Haitian PM Tries Job Handouts To Calm Deadly Protests

Haitian PM Tries Job Handouts To Calm Deadly Protests
The media has been very silent about the current anti-corruption protests in Haiti.

AFRICANGLOBE – Protests in Haiti continue their deadly toll even as embattled Haitian Prime Minister Jean-Henry Ceant tries to restore calm after more than a week of unrest.

In a speech posted on Facebook on Saturday, Ceant announced that from today, Monday, a public works programme to clean canals, build roads and pick up trash would begin in a bid to provide quick access to jobs for the poor in the capital of Port-Au-Prince.

These are jobs that will be created, economic activity that will be started, and the country will be put back in shape,” said Ceant, who has acknowledged that nearly 80 percent of Haiti’s population live on less than US $2 a day, and the country’s Gross Domestic Product per inhabitant is only US $765 a year, six times less than that of neighboring Dominican Republic.

Ceant’s two month-old administration has been rocked by large-scale protests that began on November 18 as thousands have demanded the resignation of President Jovenel Moise for his alleged failure to investigate corruption and misuse of funds under the last government.

Days of clashes between police and protesters in the nation’s capital left at least three people dead, although unofficial reports put the number closer to 11, several vehicles ablaze and a police officer injured by a firebomb.

“We are going to help young people create businesses. There will be loans to create 1,000 small businesses a month, including 200 a month earmarked for young people so they can create their own jobs,” Ceant said as he tried to return hope.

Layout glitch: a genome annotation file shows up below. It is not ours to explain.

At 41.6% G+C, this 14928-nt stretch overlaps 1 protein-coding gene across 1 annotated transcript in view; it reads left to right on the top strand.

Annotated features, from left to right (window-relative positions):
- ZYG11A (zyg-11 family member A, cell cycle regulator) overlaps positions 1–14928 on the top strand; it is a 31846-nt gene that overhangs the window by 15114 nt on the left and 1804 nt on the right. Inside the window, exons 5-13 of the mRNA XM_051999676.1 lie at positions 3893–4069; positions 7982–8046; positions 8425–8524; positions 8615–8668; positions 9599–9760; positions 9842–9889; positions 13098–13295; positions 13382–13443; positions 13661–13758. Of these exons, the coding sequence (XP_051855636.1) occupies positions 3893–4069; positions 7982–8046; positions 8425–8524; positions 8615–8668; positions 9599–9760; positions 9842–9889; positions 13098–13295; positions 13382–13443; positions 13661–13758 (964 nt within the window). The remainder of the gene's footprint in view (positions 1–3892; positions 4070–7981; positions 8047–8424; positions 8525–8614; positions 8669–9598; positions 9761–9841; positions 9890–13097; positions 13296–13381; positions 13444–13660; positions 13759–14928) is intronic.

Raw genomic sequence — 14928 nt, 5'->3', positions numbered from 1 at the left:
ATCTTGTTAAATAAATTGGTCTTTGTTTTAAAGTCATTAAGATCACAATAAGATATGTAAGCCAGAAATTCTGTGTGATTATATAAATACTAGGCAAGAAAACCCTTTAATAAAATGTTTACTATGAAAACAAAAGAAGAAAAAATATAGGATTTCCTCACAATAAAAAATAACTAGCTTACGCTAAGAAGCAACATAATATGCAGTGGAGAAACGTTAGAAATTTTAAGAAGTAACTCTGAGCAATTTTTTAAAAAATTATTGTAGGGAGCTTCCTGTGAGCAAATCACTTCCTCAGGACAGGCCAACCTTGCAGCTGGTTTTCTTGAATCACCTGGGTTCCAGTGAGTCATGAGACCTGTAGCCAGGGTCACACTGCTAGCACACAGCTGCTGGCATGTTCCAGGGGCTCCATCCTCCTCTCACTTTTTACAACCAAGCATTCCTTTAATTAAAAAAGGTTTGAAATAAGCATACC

Offering assurances that he was hearing the complaints of young Haitians who have spearheaded the protests, Ceant said the government would create a program of credits for young people.

In office since September, Ceant’s government has yet to present a budget to the parliament, even though Haiti’s fiscal year began October 1.

Public unrest has mounted in recent months, fueled by high inflation and a sharp devaluation of the national currency, which has hit people’s pocketbooks especially hard in the country that imports most of what it consumes.

The protests initially focused on demands for action against government corruption, but increasingly they have set their sights on Moise.

The President has remained resolute in his refusal to stand down despite the unravelling situation.

“It is within the framework of the democracy that the Haitian people elected me president in elections free and honest as the wish of the Constitution,” said Moise in a recent public broadcast.

“During the five years of my presidency, no one, I mean nobody, whatever the pretext, cannot threaten the interests of the country or put the nation in danger. The strength of any democracy, it is the respect of the law,” he said.